Last night after nearly a month-long hiatus, the Southern NH Zen Group met again here in Keene.
I hadn’t mentioned the Group’s hiatus because I had other things on my mind, and sometimes what’s important gets lost in other concerns, the mundane details of our workaday life. Now that it’s over, the details of the hiatus are not important. What’s important is that last night, for the first time in nearly a month, I sat on a cushion, rested my gaze lightly on the floor in front of me, and followed my breath as it slipped in and out of my body. It’s been a long time since I simply followed my breath, since I last “returned to the breath,” as Buddhists sometimes describe their practice. Moment to moment, we strive to return to the breath, to the present moment, and it’s been nearly a month since I myself returned.
Is it any wonder I’ve lately been a basket-case?
Okay, that’s an exaggeration: I haven’t lately been a basket-case. But lately I have felt scattered, my energy diffused; lately I’ve felt periodically overwhelmed by even the simplest of things. I’m intimidated by the thought of the stack of graded papers that I simply have to record in my gradebook. The thought of cleaning my too-long-neglected bathroom is exhausting. I know I need to start watching what I eat (or at least making sure that I do regularly eat), and I know I need to get back into the habit of going to bed at a reasonable hour, getting up at a reasonable hour, and abandoning this insane habit of getting up to check email, blog, or do Lord knows what else at 4:30 in the morning. And I know I should be writing, in a notebook, by hand, everyday: that is the place where my real writing energy lies, yet I avoid it. All these things I know I should be doing–all these things I know I need to be doing–and yet the thought of starting (or make that returning to) any of them seems all-but-paralyzingly complicated.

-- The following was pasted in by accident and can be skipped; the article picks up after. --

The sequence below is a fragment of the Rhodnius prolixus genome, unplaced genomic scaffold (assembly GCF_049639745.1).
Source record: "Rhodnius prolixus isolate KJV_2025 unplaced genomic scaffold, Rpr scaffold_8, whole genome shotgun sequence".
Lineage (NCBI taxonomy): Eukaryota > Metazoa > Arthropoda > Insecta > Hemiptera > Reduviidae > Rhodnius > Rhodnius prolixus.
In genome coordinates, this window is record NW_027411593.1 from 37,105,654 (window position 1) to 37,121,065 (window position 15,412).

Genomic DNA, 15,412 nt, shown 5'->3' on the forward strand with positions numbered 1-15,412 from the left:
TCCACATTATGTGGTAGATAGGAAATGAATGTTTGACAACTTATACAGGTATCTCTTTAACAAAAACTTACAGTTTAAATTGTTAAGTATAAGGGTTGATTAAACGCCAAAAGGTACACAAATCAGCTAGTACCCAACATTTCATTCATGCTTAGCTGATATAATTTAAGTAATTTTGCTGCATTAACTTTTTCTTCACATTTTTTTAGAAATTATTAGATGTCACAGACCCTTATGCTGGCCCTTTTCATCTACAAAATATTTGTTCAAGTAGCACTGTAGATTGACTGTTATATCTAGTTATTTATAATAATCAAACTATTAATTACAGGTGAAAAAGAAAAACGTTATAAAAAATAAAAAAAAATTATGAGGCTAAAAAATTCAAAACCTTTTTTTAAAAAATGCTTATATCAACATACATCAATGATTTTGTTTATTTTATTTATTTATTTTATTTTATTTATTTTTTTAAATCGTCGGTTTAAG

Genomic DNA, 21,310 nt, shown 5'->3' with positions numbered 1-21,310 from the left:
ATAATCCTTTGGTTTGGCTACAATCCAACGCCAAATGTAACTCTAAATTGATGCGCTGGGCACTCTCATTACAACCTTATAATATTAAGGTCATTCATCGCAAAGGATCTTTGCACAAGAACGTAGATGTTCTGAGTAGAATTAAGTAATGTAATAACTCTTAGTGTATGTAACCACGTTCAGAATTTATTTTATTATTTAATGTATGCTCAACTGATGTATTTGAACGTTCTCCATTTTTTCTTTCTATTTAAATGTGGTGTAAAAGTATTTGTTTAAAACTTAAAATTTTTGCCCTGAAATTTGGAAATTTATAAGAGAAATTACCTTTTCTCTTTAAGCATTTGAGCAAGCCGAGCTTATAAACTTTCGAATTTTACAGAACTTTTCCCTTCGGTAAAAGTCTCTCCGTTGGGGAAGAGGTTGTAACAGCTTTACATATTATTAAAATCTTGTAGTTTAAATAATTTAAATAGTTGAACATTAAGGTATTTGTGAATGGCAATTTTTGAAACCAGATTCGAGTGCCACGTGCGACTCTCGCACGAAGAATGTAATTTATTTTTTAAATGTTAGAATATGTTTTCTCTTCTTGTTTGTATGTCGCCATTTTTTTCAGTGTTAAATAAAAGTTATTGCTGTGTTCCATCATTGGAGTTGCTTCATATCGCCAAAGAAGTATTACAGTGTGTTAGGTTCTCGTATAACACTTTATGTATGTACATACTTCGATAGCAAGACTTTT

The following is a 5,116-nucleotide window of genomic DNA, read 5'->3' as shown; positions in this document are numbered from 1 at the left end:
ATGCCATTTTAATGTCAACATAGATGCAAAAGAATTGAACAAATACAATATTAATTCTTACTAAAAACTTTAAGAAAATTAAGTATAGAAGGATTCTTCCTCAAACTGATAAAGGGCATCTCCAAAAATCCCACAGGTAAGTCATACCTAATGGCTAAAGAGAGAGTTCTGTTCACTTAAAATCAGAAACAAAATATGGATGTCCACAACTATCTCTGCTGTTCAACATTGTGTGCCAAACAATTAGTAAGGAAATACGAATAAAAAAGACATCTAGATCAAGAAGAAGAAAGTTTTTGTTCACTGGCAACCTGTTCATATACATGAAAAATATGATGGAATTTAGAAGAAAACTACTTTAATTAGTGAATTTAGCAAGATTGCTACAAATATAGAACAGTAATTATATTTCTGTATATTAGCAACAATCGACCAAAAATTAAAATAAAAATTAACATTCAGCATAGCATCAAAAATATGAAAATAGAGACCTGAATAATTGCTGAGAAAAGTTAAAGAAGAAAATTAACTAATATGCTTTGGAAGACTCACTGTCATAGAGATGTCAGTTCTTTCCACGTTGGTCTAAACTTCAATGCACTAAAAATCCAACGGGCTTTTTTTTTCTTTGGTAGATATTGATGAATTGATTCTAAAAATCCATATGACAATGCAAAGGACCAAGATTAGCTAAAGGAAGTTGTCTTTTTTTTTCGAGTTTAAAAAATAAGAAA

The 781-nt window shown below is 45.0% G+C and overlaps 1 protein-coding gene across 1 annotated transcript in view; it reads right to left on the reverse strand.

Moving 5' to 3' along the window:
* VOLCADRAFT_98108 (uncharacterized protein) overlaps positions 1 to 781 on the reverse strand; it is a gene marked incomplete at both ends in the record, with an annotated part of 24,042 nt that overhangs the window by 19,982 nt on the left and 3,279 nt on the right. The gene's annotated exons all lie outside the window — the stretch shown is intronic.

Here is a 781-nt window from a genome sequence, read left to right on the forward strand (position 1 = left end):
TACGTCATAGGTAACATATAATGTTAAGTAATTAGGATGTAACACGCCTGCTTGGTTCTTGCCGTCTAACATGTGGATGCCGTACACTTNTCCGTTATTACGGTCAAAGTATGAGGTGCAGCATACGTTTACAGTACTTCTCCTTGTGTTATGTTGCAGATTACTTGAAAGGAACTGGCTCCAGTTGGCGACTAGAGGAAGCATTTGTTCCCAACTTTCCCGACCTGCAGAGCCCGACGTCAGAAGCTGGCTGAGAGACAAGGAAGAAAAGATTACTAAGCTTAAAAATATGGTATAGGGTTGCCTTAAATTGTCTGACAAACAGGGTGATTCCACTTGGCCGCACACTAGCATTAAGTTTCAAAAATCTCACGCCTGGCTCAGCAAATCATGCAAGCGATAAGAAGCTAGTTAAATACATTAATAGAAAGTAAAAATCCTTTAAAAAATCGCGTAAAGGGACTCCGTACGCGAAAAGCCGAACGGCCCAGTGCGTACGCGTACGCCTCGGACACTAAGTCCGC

This all would be much simpler, of course, if I simply returned to the breath.